Original Post Date: Wednesday, April 14, 2010

The first time I remember hearing the term, “data driven estimating,” was at an ISPA/SCEA conference in Phoenix about 6 years ago. I thought I had a pretty good concept of what that meant. Then, I started hearing it more frequently about 6 to 9 months ago, and I wasn’t as sure of my understanding. So, I went to the Internet and Googled, “Data Driven Estimating.”  The first 3 pages yield links to statistical, engineering, and technical estimating founded on data; e.g. packet routing, data delivery rate, radar and rain gage data, spectral density, Markov chains. A few relevant hits surfaced, but none really define what data driven cost estimating means, with one possible exception: “Lessons Learned and Results from Applying Data-Driven Cost Estimation to Industrial Data Sets,” a presentation to the 6th International Conference on the Quality of Information and Communications Technology (QUATIC 2007). What did it say about data and estimating? This: “….few estimation methods can deal with imperfect data.” Wow! That’s not real encouraging.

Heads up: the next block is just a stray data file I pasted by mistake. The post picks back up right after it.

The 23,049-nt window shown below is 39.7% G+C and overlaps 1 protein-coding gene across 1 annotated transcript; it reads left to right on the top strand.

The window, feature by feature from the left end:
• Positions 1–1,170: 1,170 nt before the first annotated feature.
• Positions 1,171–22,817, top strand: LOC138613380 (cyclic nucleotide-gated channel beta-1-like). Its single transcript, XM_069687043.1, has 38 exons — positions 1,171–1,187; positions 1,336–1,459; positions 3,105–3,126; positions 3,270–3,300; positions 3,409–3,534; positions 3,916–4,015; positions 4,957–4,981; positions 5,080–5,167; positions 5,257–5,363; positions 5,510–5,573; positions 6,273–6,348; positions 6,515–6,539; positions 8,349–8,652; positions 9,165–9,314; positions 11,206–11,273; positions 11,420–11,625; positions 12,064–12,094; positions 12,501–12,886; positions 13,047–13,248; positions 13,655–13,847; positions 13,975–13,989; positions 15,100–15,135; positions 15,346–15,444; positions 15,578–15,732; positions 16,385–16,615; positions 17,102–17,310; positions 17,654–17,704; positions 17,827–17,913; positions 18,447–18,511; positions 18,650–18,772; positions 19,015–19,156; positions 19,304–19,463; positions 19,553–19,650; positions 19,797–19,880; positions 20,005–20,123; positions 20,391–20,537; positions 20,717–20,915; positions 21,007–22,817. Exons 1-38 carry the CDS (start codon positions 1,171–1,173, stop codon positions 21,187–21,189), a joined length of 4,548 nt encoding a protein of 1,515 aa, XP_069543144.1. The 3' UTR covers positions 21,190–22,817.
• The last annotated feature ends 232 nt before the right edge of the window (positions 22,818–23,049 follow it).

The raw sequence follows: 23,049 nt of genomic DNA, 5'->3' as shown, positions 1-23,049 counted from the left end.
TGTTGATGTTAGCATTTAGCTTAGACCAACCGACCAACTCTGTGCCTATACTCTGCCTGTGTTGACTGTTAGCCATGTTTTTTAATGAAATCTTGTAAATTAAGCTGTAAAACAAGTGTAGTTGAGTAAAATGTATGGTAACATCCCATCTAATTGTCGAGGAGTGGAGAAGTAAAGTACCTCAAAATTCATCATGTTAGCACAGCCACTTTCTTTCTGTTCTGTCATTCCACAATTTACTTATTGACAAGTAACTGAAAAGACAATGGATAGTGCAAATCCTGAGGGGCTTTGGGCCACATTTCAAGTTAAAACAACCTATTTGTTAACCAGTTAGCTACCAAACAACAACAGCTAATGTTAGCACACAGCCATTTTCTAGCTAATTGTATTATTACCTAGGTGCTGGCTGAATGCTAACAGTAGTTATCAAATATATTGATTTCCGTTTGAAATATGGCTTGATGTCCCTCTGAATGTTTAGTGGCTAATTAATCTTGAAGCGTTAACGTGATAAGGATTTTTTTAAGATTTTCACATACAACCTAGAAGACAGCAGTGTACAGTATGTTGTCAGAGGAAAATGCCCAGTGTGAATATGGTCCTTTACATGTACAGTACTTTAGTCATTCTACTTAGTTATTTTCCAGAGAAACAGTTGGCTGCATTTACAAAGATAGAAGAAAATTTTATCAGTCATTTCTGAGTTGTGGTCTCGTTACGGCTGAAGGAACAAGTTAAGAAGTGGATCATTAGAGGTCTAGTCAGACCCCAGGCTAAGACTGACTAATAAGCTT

There was one other hit that I found interesting, probably because it was the closest thing I saw to my interpretation of data driven estimating. The site is: MyBusinessMusings (MBM); http://www.mybusinessmusings.com/. Here’s the part that connected with me:  “In order to become data driven, business leaders need real-time, actionable data in a usable form. That’s how you empower a significant cultural shift: provide the right information at the right time and in the right format.  Anything less doesn’t enable the data-driven organization. …. We all want to be data driven, but the cost of usable data may prohibit…..”


I see a connection to parametric estimating – here it goes: the data we have for cost estimating is imperfect, and the cost to make it at least readily usable by traditional accounting methods at the right time is prohibitive. Mathematical modeling of traditional accounting (parametric estimating) is the best response to the imperfection situation. That’s the way I see it.

Bruce Fad,

VP of Professional Services & Cost Research, PRICE System